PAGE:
Embed with people on the *other* side of the gun
Helrond: so basically the white house just bought a huge steaming pile of bullshit?
me: I’m not sure they bought it. I’m not sure they even cared whether it was bullshit or not. It would seem to me that they were concerned with perception entirely. the brand, etc…
a writer for SALON put it this way: “According to Vilsack’s statement, the perception of a controversy, even where none exists, “would create situations where her decisions, rightly or wrongly, would be called into question making it difficult for her to bring jobs to Georgia.” So, that’s pretty much license to make shit up about any low-level federal employee you want canned, I guess.”
Helrond: sweet, there are some federal employees i want to get fired
me: yeah, what can we make up about Timothy Geithner?
Helrond: he has sex with monkeys
me: he’s addicted to monkey cum
and voila! We are now journalists of the Andrew Breitbart variety.
Reporters who witness the worst of human suffering and return to newsrooms angry see their compassion washed out or severely muted by the layers of editors who stand between the reporter and the reader. The creed of objectivity and balance, formulated at the beginning of the 19th century by newspaper owners to generate greater profits from advertisers, disarms and cripples the press. And the creed of objectivity becomes a convenient and profitable vehicle to avoid confronting unpleasant truths or angering a power structure on which news organizations depend for access and profits. This creed transforms reporters into neutral observers or voyeurs. It banishes empathy, passion and a quest for justice. Reporters are permitted to watch but not to feel or to speak in their own voices. They function as “professionals” and see themselves as dispassionate and disinterested social scientists. This vaunted lack of bias, enforced by bloodless hierarchies of bureaucrats, is the disease of American journalism.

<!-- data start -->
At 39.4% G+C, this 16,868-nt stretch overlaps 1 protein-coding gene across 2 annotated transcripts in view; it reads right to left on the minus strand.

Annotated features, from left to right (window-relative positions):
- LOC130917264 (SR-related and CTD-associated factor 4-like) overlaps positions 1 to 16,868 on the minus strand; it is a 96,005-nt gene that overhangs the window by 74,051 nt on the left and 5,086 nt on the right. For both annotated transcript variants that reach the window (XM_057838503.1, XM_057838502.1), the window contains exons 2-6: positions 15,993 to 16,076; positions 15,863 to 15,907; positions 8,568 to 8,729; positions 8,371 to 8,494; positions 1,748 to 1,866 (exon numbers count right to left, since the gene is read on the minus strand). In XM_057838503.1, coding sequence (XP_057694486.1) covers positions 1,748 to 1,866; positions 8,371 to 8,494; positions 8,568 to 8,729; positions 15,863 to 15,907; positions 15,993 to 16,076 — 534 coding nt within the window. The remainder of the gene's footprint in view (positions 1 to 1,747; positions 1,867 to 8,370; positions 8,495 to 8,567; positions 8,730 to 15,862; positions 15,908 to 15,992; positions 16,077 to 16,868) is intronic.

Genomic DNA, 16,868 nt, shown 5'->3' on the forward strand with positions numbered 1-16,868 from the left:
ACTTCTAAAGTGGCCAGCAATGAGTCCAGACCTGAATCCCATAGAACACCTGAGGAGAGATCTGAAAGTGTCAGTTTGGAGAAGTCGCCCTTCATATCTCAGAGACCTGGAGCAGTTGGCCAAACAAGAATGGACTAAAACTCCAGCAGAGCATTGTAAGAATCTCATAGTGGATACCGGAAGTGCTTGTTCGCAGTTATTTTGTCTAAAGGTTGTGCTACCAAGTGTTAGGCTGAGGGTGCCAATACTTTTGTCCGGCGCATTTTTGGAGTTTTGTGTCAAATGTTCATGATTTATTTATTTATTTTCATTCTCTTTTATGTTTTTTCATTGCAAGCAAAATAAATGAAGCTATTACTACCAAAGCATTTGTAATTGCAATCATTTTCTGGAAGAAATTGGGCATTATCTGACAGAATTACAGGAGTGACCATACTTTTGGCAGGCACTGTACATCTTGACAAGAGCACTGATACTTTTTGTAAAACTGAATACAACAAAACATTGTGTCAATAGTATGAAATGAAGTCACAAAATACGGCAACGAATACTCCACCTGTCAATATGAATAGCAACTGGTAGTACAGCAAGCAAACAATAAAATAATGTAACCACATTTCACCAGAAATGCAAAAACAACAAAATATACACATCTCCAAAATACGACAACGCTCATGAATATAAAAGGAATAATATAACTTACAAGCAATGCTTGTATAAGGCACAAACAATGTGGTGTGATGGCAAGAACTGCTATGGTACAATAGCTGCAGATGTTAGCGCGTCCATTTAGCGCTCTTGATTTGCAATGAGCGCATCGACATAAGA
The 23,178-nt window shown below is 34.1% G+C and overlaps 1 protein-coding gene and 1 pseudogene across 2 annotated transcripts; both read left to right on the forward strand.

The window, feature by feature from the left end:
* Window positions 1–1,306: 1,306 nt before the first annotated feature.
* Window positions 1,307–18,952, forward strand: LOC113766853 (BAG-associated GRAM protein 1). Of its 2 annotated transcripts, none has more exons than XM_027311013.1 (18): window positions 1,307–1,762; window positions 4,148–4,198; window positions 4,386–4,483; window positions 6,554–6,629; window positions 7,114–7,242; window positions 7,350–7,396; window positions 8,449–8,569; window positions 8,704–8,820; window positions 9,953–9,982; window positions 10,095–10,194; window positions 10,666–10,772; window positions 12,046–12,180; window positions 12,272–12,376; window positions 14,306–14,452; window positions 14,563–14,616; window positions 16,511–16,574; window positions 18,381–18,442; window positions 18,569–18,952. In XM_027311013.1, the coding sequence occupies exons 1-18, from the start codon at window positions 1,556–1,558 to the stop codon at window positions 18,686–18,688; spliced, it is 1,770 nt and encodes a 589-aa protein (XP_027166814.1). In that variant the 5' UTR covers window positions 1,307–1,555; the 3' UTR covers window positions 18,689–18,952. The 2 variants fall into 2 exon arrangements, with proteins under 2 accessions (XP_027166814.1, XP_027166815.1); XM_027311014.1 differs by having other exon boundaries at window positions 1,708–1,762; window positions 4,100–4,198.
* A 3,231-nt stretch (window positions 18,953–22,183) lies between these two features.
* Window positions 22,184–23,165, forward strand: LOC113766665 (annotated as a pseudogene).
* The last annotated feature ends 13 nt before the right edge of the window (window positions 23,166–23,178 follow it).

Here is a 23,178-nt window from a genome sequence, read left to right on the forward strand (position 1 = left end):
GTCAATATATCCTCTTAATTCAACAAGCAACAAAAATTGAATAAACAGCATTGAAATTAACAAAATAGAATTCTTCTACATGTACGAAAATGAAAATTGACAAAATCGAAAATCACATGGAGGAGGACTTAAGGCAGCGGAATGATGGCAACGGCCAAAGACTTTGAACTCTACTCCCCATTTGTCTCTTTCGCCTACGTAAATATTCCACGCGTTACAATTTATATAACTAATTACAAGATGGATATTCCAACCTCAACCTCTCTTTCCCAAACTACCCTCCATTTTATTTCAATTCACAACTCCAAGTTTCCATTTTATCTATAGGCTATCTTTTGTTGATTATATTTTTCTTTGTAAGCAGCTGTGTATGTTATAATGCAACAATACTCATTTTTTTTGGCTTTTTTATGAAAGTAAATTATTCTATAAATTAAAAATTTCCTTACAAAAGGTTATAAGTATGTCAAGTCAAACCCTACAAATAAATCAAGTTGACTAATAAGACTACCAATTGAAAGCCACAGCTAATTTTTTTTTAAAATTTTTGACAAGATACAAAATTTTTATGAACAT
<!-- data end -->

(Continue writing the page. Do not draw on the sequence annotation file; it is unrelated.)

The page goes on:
to quote Howard Zinn (in an address meant for archivists especially):
Professionalism is a powerful form of social control. By professionalism I mean the almost total immersion in one’s craft, being so absorbed in the day-to-day exercise of those skills, as to have little time, energy, or will to consider what part those skills play in the total social scheme. I say almost-total immersion, because if it were
total, we would be suspicious of it. Being not quite total, we are tolerant of it, or at least sufficiently confused by the mixture to do nothing.
As if the journalism job landscape weren’t terrifying enough, now you’ve got to think about learning to code. It’s yet another new media skill you’ll need to stay ahead of competitors. And make no mistake: they’re stockpiling O’Reilly books.
In 2006, when news-app coder Adrian Holovaty called for more programmers in American newsrooms, he didn’t get much response. But a few years and newspaper bankruptcies later, writers seem to be awakening to the advantages of learning to develop web apps or hack together quick scripts to handle labor-intensive data collection tasks.
This is gonna be <big>interesting</big>
Feel like this has been the case in Libraries and Archives for some time now… Problem is (and I bet this is true in the “journalism job landscape” too) that those hiring often have no idea what they’re talking about when it comes to this stuff, just that it’s “important” and “necessary” for new-hires to have.